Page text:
Ned Foley: Blame the Constitution, Not the Court (Rucho Symposium)

The following is a guest post from Ned Foley, part of the symposium on Partisan Gerrymandering after Rucho:

Partisan gerrymandering should be unconstitutional, but the Supreme Court has ruled otherwise.

Anger at Chief Justice Roberts for this 5-4 decision is understandable but misplaced. The problem is not Roberts.  It’s the document he’s sworn to uphold.

            Don’t get me wrong: I would have joined Justice Kagan’s opinion. Hers is the better interpretation of the Constitution.

            But, to be honest, it’s hardly open-and-shut. A compelling case can be made that Roberts, not Kagan, is more faithful to the Constitution.

            So, what is his argument? First, nothing in the Constitution explicitly prohibits partisan gerrymandering.  Second, in the absence of an explicit prohibition, it would be improper to enforce an implicit prohibition against the practice—because judicial enforcement invariably would rest upon a subjectively arbitrary determination of how much partisanship in redistricting would be too much.

            As to his first point, it’s undeniable. It’s too bad that the Constitution’s text does not explicitly prohibit gerrymandering.  If it did, Roberts would enforce the prohibition.  Maybe someday America will be able to amend the Constitution to correct this deficiency—just as it has amended the Constitution to grant equal voting rights to African-Americans and women, and to provide for popular election of U.S. Senators (rather than their appointment by state legislatures, as provided originally).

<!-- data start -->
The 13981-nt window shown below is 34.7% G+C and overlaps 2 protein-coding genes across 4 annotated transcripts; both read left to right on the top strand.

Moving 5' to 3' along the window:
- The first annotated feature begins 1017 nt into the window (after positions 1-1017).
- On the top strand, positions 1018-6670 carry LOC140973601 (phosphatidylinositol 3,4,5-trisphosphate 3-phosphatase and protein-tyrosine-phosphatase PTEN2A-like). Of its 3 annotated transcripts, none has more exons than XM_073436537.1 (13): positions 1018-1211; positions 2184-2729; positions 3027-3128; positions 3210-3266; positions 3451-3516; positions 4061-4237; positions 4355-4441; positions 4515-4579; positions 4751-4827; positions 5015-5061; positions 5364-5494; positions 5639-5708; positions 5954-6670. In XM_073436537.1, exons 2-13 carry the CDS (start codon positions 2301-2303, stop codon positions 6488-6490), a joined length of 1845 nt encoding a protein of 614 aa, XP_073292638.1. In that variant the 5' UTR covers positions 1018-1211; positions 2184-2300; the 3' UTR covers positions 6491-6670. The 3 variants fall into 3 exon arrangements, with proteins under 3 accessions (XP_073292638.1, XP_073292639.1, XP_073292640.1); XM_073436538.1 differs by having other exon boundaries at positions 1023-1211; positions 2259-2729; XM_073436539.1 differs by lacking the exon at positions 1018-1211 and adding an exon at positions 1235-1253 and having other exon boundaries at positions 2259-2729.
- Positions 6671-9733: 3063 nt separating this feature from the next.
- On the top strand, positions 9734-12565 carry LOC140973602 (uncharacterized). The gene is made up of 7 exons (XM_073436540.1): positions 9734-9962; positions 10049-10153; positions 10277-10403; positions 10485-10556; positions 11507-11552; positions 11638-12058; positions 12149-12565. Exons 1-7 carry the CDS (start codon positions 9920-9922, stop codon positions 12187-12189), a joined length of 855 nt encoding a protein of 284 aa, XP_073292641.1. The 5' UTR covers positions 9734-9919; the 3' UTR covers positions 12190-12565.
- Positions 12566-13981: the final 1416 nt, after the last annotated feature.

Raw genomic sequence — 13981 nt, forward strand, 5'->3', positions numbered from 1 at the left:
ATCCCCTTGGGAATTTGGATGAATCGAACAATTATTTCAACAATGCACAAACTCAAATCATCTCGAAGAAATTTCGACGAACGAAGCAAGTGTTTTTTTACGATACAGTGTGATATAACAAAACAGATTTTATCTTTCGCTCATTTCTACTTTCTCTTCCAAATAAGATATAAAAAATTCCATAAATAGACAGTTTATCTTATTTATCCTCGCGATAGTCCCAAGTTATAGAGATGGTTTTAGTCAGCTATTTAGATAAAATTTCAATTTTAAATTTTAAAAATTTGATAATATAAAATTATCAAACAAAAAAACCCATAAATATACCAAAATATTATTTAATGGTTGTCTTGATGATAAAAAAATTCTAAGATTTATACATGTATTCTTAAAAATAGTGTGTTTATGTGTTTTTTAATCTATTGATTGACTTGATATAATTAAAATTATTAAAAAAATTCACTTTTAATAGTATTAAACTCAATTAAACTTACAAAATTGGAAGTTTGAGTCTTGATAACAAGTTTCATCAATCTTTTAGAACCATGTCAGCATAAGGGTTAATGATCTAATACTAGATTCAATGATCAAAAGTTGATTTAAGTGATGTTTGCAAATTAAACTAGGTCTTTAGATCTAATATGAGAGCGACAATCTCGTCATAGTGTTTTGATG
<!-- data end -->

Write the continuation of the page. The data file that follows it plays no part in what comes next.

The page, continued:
The second part of his argument is more debatable.  Justice Kagan was willing to infer from the Constitution’s general commitment to the political equality of citizens, and to their rights of political participation, that excessive partisanship in redistricting contravenes fundamental constitutional norms. But to be clear: Kagan agreed with Roberts that not all partisan distortion of district lines was unconstitutional, only when excessively so. And she wasn’t prepared to say exactly where she’d draw the line between excessive and acceptable partisanship, only that (whatever the ultimate dividing line) the legislatures here had gone too far.

            It was on this point that Roberts was unwilling to take the same leap that Kagan was.  He couldn’t bring himself to say “this much is too much” unless he had an objectively principled basis, rooted in constitutional law, for demarcating the boundary between permissible and impermissible partisanship in redistricting. It is hardly an unreasonable position for a Justice to take.